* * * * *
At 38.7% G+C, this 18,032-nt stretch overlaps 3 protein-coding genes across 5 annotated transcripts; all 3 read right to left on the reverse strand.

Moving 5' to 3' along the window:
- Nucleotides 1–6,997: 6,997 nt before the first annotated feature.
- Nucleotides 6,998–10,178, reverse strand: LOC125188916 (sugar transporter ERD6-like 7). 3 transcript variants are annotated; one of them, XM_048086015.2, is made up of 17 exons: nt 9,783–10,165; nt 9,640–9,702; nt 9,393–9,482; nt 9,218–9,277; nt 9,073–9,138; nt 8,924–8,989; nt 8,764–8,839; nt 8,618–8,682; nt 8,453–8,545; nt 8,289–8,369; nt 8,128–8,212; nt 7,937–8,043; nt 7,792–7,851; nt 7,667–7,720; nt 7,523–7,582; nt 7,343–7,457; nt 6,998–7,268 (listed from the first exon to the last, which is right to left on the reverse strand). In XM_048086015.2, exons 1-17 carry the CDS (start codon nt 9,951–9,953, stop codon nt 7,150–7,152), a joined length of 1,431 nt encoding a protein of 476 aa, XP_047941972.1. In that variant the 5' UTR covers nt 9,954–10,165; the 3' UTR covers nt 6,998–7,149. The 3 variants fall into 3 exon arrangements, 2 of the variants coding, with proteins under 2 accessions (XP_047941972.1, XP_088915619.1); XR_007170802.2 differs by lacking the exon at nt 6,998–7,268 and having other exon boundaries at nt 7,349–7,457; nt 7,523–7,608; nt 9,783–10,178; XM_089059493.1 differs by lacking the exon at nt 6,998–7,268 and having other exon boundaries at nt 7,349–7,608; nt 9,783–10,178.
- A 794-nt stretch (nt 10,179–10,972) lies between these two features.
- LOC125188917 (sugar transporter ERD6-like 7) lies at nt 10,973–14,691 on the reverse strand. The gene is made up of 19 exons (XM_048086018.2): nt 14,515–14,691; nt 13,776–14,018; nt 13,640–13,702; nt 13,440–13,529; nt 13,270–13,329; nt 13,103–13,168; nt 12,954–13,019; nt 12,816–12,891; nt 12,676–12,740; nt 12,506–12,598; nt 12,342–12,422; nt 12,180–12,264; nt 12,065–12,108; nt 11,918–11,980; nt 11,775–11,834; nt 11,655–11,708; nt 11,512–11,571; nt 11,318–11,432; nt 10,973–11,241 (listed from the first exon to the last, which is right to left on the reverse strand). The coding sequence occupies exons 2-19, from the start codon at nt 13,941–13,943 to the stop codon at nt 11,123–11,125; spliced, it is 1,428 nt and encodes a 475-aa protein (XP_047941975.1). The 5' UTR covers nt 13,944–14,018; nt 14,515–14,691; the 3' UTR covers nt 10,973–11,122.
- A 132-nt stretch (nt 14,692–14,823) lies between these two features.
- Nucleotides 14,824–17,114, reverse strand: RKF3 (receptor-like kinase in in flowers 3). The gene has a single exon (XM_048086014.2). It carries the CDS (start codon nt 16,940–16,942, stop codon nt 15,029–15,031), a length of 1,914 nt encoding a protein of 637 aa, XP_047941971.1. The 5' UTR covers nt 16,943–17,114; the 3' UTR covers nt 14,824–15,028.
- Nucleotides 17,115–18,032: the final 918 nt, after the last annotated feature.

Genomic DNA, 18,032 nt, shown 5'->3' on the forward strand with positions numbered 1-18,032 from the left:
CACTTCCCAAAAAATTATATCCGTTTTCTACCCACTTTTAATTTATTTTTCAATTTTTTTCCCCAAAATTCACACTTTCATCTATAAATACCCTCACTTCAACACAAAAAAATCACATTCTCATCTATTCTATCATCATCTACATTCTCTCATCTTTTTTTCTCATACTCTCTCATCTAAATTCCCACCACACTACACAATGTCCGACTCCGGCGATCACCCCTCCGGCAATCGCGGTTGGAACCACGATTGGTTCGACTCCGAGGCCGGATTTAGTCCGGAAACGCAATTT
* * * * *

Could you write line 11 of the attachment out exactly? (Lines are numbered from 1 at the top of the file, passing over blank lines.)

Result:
CACTTCCCAAAAAATTATATCCGTTTTCTACCCACTTTTAATTTATTTTTCAATTTTTTTCCCCAAAATTCACACTTTCATCTATAAATACCCTCACTTCAACACAAAAAAATCACATTCTCATCTATTCTATCATCATCTACATTCTCTCATCTTTTTTTCTCATACTCTCTCATCTAAATTCCCACCACACTACACAATGTCCGACTCCGGCGATCACCCCTCCGGCAATCGCGGTTGGAACCACGATTGGTTCGACTCCGAGGCCGGATTTAGTCCGGAAACGCAATTT